Following up on my previous post about the dispute between attorney Cyrus Sanai and Judge Alex Kozinski:
Sanai told me that he filed a complaint alleging misconduct by Kozinski for commenting on a pending case — Sanai’s petition for rehearing en banc of a legal issue related to his parents’ divorce. Sanai also complained that Kozinski had put materials related to the case on Kozinski’s web site. This, Kozinski clearly did. Howard Bashman has preserved Kozinski’s piece about Sanai. It purports to link a .pdf critical of Sanai. You can see the link by right-clicking the hyperlink in Kozinski’s piece that says “(read the PDF)” and checking “properties.” It goes to this link: http://alex.kozinski.com/judge.thibodeau.pdf.
When the Ninth Circuit’s Judicial Council finally ruled on Sanai’s complaint, it was in this order. It found no misconduct on the unnamed judge’s part, but noted that the judge had nevertheless apologized for any appearance of impropriety.
Sanai says he was surprised to see this language in the order:
A limited inquiry was conducted pursuant to 28 U.S.C. section 352(a), but found no posting of complainant’s case-related information on any website maintained by the judge.
Sanai researched the issue online. He claims that his research, using the Wayback Machine and search engine caches, revealed that the web site had been taken down months earlier. Weeks after the Judicial Council’s order was issued, Sanai says, the site came back up.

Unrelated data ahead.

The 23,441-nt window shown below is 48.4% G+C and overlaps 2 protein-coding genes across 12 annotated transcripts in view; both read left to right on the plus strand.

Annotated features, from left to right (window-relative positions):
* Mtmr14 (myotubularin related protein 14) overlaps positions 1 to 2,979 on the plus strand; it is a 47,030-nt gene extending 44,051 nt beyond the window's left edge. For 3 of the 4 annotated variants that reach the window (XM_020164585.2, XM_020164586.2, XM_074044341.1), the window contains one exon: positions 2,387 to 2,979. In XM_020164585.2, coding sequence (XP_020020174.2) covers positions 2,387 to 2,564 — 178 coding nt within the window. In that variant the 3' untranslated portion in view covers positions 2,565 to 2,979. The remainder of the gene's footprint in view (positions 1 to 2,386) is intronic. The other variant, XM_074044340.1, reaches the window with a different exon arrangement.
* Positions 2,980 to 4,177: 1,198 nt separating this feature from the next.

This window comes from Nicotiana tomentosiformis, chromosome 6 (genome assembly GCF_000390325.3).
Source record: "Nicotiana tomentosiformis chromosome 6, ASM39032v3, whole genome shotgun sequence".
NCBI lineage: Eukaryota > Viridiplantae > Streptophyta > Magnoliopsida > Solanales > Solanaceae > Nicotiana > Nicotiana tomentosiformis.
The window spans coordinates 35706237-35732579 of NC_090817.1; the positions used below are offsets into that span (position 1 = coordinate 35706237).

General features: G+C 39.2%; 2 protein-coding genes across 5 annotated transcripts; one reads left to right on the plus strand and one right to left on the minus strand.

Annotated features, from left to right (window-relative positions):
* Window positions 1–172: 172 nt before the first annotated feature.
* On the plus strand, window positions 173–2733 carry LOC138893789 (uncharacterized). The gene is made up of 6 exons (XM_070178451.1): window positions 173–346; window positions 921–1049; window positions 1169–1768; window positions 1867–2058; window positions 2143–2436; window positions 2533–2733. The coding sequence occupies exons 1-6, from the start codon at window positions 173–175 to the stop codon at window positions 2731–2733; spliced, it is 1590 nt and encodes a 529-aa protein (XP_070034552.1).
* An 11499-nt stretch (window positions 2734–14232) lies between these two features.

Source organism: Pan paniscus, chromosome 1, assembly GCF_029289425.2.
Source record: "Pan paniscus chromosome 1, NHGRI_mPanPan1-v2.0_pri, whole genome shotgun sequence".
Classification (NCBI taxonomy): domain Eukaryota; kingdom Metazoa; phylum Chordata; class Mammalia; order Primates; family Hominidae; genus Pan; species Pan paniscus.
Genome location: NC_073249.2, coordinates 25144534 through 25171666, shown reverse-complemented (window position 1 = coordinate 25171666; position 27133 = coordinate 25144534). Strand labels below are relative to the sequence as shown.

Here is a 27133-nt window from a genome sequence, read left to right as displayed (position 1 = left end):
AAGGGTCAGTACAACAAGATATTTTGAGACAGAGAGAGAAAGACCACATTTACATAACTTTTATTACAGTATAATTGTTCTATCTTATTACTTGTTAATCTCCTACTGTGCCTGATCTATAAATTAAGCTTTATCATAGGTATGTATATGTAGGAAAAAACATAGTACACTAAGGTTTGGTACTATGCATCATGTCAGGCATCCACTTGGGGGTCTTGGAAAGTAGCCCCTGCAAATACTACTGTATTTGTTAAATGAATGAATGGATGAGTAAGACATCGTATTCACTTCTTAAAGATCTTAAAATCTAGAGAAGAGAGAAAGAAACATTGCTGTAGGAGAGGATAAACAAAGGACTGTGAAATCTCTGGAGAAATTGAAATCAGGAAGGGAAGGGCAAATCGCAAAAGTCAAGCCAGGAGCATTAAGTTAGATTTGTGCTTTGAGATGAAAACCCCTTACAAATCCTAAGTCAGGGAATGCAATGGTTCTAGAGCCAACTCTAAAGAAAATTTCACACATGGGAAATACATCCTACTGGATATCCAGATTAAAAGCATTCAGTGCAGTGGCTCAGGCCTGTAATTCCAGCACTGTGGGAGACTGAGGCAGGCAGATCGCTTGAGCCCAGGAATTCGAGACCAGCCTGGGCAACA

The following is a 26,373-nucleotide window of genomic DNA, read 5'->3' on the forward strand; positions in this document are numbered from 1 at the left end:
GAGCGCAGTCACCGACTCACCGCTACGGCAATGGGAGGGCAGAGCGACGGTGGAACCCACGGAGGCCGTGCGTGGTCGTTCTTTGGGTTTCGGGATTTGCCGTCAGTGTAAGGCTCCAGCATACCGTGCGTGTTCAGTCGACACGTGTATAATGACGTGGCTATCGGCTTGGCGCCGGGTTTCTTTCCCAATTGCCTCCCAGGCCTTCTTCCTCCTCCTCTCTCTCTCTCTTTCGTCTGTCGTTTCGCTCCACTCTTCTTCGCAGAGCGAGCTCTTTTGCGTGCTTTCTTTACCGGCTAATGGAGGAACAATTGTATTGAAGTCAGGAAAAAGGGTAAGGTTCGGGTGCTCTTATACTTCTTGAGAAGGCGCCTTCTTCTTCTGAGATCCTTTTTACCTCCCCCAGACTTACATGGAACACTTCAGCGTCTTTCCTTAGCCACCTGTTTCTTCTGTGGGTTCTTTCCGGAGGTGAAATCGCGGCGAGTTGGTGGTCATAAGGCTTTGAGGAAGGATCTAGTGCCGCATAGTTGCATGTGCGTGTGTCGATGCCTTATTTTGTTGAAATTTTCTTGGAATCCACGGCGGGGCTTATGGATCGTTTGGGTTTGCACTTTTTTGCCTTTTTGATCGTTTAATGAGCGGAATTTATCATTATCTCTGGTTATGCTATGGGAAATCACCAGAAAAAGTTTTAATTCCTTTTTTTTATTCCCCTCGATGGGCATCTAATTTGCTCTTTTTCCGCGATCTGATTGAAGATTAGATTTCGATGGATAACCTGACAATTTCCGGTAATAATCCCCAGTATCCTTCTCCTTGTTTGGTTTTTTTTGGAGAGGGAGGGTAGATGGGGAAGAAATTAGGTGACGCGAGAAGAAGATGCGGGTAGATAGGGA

Sanai concluded that Kozinski had been trying to hide something from the Judicial Council by taking down the site, and decided he wanted to find out what that was. When Sanai ran a Google search plugging the name of Kozinski’s site into the search engine, hits came back to .mp3 sharing sites, saying that songs like Monty Python’s “Lumberjack” song could be downloaded at URLs located in a subdirectory of Kozinski’s site: http://alex.kozinski.com/stuff. This is the subdirectory that had the porn.
Sanai believes that Kozinski was actively sharing these files. As I wrote in my post from earlier this morning:
Judge Kozinski’s site had many .mp3 music files. If you do a Google search for http://alex.kozinski.com, page 2 of the results gives you this page. It includes a link to a site that shares .mp3 files, and which refers to the alex.kozinski.com/stuff subdirectory for a download of a Monty Python song. Mr. Sanai maintains that this, together with other evidence, is an indication that Judge Kozinski was sharing .mp3 files.
Sanai believes that Kozinski’s sharing of files indicates hypocrisy on Kozinski’s part, because of the position he took in the dissent in this case (starting at page 7864), arguing that credit card companies should be liable for copyright infringement if they facilitate the infringement.
This, as I have previously suggested, is where Kozinski may end up being vulnerable. The porn, titillating as it is, is really a secondary issue. If he was file-sharing .mp3s, after having taken a hardline position against infringers in judicial opinions, it could expose him to charges of hypocrisy.